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Writing an Intro

A solid introduction is essential to good writing. It is your chance to pull the reader in
and set up the rest of your essay. An introduction should have all of the following:
1. Hook - An opening sentence that will pull the reader in. This could be a
provocative question, a bold statement, an anecdote, or a relevant and engaging
quote.
2. A brief summary of the characters, plot, setting, etc.
3. A clear and concise thesis statement
Example Intro:
Imagine being accused, tried, and convicted of a terrible crime. Imagine living in a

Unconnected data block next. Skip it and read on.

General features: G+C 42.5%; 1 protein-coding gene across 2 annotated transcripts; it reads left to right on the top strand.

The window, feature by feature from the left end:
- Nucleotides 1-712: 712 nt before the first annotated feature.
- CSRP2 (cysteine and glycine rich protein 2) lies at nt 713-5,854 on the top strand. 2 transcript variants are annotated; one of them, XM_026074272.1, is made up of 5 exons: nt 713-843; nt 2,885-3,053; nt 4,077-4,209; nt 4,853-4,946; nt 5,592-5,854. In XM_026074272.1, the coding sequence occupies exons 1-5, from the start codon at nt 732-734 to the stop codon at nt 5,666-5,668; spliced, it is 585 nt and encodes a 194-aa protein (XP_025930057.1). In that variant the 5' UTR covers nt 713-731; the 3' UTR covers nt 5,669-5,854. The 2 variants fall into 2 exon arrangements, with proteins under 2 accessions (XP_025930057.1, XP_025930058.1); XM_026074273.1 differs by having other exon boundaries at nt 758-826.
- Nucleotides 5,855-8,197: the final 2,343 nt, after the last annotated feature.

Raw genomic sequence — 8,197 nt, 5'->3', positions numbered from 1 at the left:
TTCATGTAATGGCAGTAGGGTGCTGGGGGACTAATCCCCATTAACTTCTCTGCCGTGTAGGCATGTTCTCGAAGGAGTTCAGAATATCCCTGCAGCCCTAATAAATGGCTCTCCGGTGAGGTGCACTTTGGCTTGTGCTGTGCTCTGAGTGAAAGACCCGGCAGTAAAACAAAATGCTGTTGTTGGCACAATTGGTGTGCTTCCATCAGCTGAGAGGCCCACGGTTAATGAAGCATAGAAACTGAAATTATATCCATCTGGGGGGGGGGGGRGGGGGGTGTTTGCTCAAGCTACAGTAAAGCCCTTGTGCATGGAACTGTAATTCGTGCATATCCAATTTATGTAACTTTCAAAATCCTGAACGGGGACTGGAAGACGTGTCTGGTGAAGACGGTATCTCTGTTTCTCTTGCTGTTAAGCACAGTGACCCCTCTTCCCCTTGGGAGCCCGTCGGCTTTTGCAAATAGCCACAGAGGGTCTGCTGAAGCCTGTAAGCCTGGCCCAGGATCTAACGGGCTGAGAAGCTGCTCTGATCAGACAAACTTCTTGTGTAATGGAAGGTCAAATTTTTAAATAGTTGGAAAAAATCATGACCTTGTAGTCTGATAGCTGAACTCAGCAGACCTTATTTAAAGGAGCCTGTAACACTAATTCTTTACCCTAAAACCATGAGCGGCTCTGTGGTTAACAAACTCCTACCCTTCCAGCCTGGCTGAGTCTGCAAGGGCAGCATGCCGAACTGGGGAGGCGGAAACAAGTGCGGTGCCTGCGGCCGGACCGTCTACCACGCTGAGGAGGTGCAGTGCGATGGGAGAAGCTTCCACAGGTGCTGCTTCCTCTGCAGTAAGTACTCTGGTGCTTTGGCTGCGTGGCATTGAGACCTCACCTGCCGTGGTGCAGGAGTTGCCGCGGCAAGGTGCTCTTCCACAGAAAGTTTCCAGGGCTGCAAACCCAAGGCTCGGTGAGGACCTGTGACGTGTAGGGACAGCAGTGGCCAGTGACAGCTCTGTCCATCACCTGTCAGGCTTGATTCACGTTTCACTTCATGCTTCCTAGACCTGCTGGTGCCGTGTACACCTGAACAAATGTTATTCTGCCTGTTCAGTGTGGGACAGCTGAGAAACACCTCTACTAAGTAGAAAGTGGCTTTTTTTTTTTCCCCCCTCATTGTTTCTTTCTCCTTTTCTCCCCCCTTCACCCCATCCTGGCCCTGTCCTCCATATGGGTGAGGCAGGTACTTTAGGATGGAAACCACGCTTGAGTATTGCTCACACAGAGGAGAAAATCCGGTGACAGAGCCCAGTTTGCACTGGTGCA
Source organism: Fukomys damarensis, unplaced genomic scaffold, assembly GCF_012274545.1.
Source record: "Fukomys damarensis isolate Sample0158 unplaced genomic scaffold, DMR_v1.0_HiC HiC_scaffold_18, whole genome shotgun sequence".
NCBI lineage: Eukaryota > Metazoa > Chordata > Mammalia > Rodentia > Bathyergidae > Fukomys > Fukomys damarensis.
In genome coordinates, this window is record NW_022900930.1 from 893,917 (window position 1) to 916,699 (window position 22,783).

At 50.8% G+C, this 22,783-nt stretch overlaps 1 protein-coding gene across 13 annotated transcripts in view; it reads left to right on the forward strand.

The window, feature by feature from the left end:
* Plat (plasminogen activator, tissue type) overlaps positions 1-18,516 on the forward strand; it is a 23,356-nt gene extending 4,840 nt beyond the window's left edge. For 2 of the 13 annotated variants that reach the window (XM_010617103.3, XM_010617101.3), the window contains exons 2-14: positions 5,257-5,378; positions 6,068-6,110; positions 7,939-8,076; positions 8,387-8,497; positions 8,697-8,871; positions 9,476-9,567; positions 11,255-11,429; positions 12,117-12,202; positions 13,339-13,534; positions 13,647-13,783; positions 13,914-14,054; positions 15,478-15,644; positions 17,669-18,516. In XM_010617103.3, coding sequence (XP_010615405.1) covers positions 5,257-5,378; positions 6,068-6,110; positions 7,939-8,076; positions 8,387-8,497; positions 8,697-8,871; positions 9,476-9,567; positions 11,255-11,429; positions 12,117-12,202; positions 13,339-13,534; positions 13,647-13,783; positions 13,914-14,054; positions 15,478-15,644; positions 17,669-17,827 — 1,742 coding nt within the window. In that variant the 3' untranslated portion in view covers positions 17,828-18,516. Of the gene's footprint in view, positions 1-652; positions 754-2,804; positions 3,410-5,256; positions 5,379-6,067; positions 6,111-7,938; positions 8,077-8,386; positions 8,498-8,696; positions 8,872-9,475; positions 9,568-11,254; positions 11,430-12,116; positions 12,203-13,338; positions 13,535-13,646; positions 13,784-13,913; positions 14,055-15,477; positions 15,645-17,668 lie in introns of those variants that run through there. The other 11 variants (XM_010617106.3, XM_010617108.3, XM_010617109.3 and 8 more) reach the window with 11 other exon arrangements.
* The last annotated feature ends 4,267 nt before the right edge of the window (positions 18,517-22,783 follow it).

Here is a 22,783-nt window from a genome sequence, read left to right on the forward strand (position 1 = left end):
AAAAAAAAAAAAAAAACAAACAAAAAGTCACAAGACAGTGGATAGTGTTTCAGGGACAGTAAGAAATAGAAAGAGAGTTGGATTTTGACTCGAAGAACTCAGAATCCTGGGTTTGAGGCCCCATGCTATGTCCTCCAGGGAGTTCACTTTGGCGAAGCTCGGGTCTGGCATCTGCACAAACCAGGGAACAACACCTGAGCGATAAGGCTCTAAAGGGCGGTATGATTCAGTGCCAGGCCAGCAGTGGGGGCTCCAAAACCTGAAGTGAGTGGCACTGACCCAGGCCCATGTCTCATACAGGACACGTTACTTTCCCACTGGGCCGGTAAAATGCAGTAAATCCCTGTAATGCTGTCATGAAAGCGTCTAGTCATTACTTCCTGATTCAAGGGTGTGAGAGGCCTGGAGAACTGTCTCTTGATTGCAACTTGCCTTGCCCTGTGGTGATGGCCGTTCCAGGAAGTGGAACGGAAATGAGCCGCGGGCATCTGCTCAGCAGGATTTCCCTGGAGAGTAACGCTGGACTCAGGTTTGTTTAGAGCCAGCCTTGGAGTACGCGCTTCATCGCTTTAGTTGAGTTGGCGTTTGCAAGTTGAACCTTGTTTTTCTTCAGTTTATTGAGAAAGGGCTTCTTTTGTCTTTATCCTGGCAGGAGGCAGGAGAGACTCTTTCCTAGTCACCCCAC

prison full of murderers and rapists. Imagine spending the rest of your life behind bars. Finally,
imagine if you were innocent. This is the situation in which Andy Dufresne finds himself in
Stephen Kings novella Rita Hayworth and Shawshank Redemption and its film adaptation
directed by Frank Darabont. The film and the novella both depict the growing relationship
between Red, a convicted murderer, and Andy, an innocent banker, as the years of the mid
20th century pass by in Shawshank prison, a correctional facility in the state of Maine. While
the film follows the novellas narrative arc, tracing one mans attempt to hold onto hope in an
unjust and morally corrupt system, it also makes its own trajectory. T he addition of
characters and scenes of violence heighten the conflict in Darabonts adaptation,
placing the viewer squarely on the side of the inmates by portraying their humanity in
contrast to the systems cruelty and corruption.